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Court backs military on campuses

Schools can't ban recruiters over gay policy

WASHINGTON -- The Supreme Court ruled unanimously yesterday that law schools must allow the military to recruit on campus, even if the Pentagon's ''don't ask, don't tell" rule violates school antidiscrimination policies pertaining to gays.

The court upheld a 1994 law that would strip a university of all federal funds if any of its schools discriminates against military recruiters. The justices decisively rejected a challenge to the law by a coalition of law schools organized by a Boston-area law professor and his students.

Despite the victory for the military, Chief Justice John G. Roberts Jr. wrote, law schools are not powerless to express their disapproval of the military's ''don't ask, don't tell" policy. Students and professors can put up signs, give speeches, and organize protests when military recruiters visit, he wrote.

''Law schools remain free under the statute to express whatever views they may have on the military's congressionally mandated employment policy, all the while retaining eligibility for federal funds," Roberts wrote.

Still, the ruling was a crushing blow to gay rights activists and a coalition of 36 law schools that sought to bar military recruiters.

In New England, the coalition included law schools at Northeastern University and Suffolk University, as well as at Roger Williams University in Bristol, R.I.

The leader of the coalition said all the schools will have to keep allowing military recruitment, but he predicted that law professors and students who are concerned about gay rights would intensify their efforts to mount large-scale protests when the recruiters are on campus.

Kent Greenfield, the Boston College law professor who organized the lawsuit, said the military has complained in the past about protests that recruiters feel harass students who are interested in the military. But Greenfield said he believes that yesterday's opinion means campuses will probably see very aggressive protests.

''The one thing that becomes clear from this opinion is that the court is protecting our right to vehemently protest against the [military] when they do come onto campus," Greenfield said. ''My expectation is that . . . protests might go up on law school campuses after this opinion."

The website of Georgetown University Law Center, one of the schools in the coalition, called the court's decision ''a call to arms to law-school administrations across the country to vocally demonstrate their opposition to the military's 'don't ask, don't tell' policy."

At the Pentagon, a spokeswoman for Defense Secretary Donald Rumsfeld hailed the decision. The Department of Defense is a major recruiter at the nation's law schools, where it looks for potential uniformed lawyers to fill the ranks of the military justice system.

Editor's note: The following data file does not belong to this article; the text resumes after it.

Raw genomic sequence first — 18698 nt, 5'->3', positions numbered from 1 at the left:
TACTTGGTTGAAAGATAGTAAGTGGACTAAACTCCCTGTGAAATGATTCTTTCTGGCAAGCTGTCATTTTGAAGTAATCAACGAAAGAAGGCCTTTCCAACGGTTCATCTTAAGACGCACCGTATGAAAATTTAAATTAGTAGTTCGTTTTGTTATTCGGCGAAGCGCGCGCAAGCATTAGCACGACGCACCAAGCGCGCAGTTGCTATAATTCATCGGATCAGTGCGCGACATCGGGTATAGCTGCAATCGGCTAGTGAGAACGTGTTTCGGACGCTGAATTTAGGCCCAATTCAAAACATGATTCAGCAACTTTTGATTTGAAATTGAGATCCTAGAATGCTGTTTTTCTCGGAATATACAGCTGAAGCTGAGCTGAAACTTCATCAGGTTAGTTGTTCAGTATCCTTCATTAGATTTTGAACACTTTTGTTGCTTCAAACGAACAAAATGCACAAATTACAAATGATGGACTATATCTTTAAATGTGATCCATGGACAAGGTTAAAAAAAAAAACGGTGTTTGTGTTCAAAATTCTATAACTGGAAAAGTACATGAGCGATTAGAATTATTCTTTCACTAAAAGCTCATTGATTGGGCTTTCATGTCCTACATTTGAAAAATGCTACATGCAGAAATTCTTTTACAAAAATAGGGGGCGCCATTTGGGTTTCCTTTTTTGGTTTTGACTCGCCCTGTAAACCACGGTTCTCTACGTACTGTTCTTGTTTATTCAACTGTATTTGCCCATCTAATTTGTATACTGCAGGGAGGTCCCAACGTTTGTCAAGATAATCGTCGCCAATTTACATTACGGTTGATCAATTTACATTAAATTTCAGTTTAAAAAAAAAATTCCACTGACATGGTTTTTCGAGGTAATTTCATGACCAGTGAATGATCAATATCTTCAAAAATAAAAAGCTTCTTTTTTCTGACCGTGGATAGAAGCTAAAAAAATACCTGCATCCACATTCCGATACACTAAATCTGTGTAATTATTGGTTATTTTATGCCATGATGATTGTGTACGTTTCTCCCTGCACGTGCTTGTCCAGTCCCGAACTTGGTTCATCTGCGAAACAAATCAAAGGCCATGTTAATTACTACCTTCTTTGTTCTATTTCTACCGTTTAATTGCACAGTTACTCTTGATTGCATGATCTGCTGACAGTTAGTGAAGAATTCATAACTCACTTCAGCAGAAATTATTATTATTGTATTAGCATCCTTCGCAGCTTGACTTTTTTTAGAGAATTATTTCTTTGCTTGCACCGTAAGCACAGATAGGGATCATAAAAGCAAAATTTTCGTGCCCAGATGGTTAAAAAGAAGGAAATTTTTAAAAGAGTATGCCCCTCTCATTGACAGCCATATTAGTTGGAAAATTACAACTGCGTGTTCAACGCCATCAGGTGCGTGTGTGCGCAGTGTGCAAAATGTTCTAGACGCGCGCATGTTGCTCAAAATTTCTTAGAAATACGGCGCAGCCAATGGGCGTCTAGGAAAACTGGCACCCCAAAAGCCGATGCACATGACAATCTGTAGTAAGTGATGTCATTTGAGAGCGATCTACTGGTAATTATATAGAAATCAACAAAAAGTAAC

''Equal access to law schools -- and all schools for that matter -- for our recruiters is crucial to ensuring we attract a diverse and highly qualified pool of applicants," said Lieutenant Colonel Ellen Krenke. ''The Department of Defense is not asking for special treatment or seeking to compel or suppress free speech. We simply want to be able to compete on an even playing field for the best and brightest that our nation's universities have to offer."

Krenke also noted that it is up to Congress, not the Pentagon, to decide whether to change the ban on gays in the military.

Congress codified the rule against gays in the military in 1993 amid furor over then-President Bill Clinton's proposal to end the military policy of excluding homosexuals. Clinton then devised the ''don't ask, don't tell" policy, under which the military no longer would ask recruits if they were gay, but could remove any openly gay soldier.

Some activists, dissatisfied with the ''don't ask, don't tell" policy because it still amounted to discrimination, proposed banning recruiters from campuses.

But the following year, 1994, Congress enacted a law -- known as the Solomon Amendment -- that would yank federal grants from universities that block military recruiters.

During the 2002-2003 academic year, Greenfield and a group of his law students at Boston College developed a First Amendment-based theory for attacking the law, and organized the coalition to challenge the law.

The law schools argued that forcing them to allow military recruiters on the campus -- by threatening to cut off their university's access to a share in some $35 billion in federal grants -- violated their freedom of expression.

The schools said they disapprove of discrimination against gays and express that disapproval by requiring recruiters for every prospective employer to agree to a policy of nondiscrimination.

By forcing them to make an exception for the military, they said, the government was forcing them to signal approval for ''don't ask, don't tell" against their will.

A lower court agreed with the law schools. But the Bush administration appealed, and the Supreme Court voted 8-0 to side with the military.

Justice Samuel A. Alito Jr., took no part in the case, which was argued before his confirmation.

The law, Roberts wrote, ''affects what law schools must do -- afford equal access to military recruiters -- not what they may or may not say."

Greenfield said he was ''surprised and disappointed" by the fact that not a single justice agreed with the coalition. He attributed the overwhelming loss to the court's desire to be deferential to the military amid the wars in Iraq and Afghanistan.

In Congress, Representative Martin Meehan, Democrat of Lowell, who has filed a bill to end the military ban on gays, denounced the ruling.

But Elaine Donnelly, president of the Center for Military Readiness, a conservative think tank, called the ruling ''excellent" and argued that the ban should remain.

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